Kenneth Kipnis (1943-2021): Tribute to an Ethicist by Professor Tamara Albertini

Kenneth Kipnis was born in New York City. Upon graduation from high school in Teaneck, N.J., he studied at Reed College in Portland, Oregon. He received his M.A at the University of Chicago (1966) and PhD from Brandeis University (1972). Later, he studied at the University of Chicago Law School as a post-doctoral student-at-large. He taught in the Philosophy departments at Purdue University and Lake Forest College before joining the faculty at the University of Hawai‘i at Mānoa in 1979, where he remained for 37 years. He served as Chair of the Department from 1992-1997 and again from 2009-2012. He had appointments at the American Medical Association in Chicago, the University of Texas Medical Branch in Galveston, and the College of Charleston. He served on several hospital ethics committees in Honolulu and was often called upon as an ethics expert in court cases.

Ken was good with words and enjoyed flamboyant expressions. I always felt that was the New Yorker in him. He was not loud, never brassy, but he enjoyed surprising his audiences with an unusual turn of phrase. I remember Ken once speak of a “kerfuffle” to describe a confusion he had witnessed at some administrative level on our campus. He used the word in a department meeting he chaired and then waited to see its effect. Sure enough, everyone looked up from their papers with a smile. I was also amused by the mischievous expression on Ken’s face while he was watching us with great satisfaction.

Ken’s intellectual world was determined by his work within ethics, especially inasmuch as it touched on public health. Thanks to him, we always knew about the major dilemmas and controversies shaking the medical field. I don’t think I ever missed any of his talks. They were consistently articulate and well-balanced. The address that stood out for me was the one he gave after Hurricane Katrina. I was particularly disturbed by the story of physicians and nurses who had left their patients unattended to seek shelter. When I expressed my disapproval, Ken made it very clear that his task was not to judge whether the medical staff should have stayed or not, only to examine the bases upon which such decisions could be reasonably made. As a result, his talks took audiences typically to a fork where they could better assess the consequences of either course of action. Like a modern Socrates, he did not tell them what to do but gave them the means to go one way or another.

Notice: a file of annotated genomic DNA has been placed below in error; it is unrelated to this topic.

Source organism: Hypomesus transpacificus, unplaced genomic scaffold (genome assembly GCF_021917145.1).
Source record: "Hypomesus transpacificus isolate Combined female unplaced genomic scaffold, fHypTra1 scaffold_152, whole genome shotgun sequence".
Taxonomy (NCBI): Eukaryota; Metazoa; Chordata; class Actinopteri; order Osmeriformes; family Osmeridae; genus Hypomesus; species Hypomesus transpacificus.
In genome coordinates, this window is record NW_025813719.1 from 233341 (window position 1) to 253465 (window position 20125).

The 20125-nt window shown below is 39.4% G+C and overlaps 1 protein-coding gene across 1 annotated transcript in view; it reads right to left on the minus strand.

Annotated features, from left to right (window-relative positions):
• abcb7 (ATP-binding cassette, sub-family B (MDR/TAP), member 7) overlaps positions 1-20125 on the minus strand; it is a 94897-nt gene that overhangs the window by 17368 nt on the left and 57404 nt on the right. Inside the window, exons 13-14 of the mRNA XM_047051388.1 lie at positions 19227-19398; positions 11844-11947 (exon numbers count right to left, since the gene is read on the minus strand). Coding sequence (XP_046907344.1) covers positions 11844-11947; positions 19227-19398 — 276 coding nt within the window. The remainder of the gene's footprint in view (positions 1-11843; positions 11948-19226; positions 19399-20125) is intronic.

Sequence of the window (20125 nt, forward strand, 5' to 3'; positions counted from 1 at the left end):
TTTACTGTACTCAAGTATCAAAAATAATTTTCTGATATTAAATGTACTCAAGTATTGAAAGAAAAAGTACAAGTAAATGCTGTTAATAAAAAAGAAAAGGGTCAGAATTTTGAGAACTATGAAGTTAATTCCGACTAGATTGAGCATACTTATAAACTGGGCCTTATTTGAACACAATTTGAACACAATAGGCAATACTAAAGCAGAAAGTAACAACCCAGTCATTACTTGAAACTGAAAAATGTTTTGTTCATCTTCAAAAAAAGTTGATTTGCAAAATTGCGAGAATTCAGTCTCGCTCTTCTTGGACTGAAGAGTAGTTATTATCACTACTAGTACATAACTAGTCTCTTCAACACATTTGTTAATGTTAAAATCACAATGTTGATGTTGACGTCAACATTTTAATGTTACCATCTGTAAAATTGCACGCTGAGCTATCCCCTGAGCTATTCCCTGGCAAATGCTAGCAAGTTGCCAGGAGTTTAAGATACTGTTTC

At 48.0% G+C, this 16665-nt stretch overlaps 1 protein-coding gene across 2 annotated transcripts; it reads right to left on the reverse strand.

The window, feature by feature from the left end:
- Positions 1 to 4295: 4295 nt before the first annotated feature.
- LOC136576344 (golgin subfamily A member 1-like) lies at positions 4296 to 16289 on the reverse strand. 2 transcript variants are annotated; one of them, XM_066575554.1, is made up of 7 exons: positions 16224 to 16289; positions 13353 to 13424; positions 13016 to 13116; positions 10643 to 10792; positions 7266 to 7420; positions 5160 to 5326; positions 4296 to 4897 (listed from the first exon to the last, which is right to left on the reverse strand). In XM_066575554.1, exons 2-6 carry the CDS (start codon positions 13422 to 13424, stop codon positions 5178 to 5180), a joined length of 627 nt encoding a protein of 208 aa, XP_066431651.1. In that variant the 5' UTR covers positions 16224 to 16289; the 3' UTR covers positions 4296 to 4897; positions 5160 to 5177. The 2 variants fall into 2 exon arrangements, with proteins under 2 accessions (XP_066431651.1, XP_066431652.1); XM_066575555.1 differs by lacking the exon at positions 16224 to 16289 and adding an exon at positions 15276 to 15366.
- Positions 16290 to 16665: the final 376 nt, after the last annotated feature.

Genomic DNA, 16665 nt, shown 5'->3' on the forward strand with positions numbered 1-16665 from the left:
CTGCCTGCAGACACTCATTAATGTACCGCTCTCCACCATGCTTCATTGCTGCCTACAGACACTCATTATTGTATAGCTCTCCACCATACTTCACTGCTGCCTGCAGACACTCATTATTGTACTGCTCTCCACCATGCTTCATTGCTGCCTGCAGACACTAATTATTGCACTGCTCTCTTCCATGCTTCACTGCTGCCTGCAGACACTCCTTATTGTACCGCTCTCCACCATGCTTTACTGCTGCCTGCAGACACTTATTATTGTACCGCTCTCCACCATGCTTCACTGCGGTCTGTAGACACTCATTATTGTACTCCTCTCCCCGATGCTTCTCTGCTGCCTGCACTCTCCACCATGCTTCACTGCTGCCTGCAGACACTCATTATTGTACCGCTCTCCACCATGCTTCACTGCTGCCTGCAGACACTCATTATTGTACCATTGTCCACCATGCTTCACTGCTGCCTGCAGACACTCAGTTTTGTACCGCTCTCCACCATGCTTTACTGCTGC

Philosophers have the great privilege to grow and become better human beings thanks to disciplined and self-critical thinking. Not all philosophers take up this chance. Some of us get stuck in our old ways and never change. In Ken’s case, I do no doubt that his commitment to medical ethics has profoundly transformed him. Suffice it to read the following lines: “An ethics professor might believe (as I once did) that with the possession of a doctoral degree, a lengthy specialization in ethics, and the blessings of some accredited university, he or she is somehow empowered to pronounce authoritatively upon ethical questions. …But it would be a mistake to suppose that ethicists, clinical ethics consultants, professors of philosophy, or academic philosophers have some God-like power to create moral obligations merely by solemnly pronouncing them. Lest there be any misunderstanding, I make no such claim to such a power (K. Kipnis, “The Authority of the Ethics Consultant”). There is great humility in these words. One understands, Ken did not merely teach ethics: he approached the discipline with an ethical mindset. While some become philanthropists or humanists, Ken turned himself into an ethicist.

Ken had many more gifts, especially in the arts. I was particularly impressed with his unusually vast knowledge and appreciation of classical music. He never bragged about it. He was cultivé in a very reserved way. 

Looking at the pictures posted by his family, I can tell that life has granted him one more great joy after he retired – the birth of his grandson Asa.

There could be no greater blessing.

Tamara Albertini
Chair and Professor of Philosophy
University of Hawai‘i at Mānoa

1 thought on “Kenneth Kipnis (1943-2021): Tribute to an Ethicist by Professor Tamara Albertini

  1. Condolences to Ken’s family. Ken sure will be missed by many whose lives he has touched over his long and rigorous academic career. I, myself, am one among many who have taken Ken’s class during their graduate studies. Ken was a no non-sense teacher. I remember his packed classroom with not just PHIL students but also community members/medical staff sitting in, taking notes of his lectures. Many invaluable lessons that I have learned from Ken continue to inform my pedagogy and research today.

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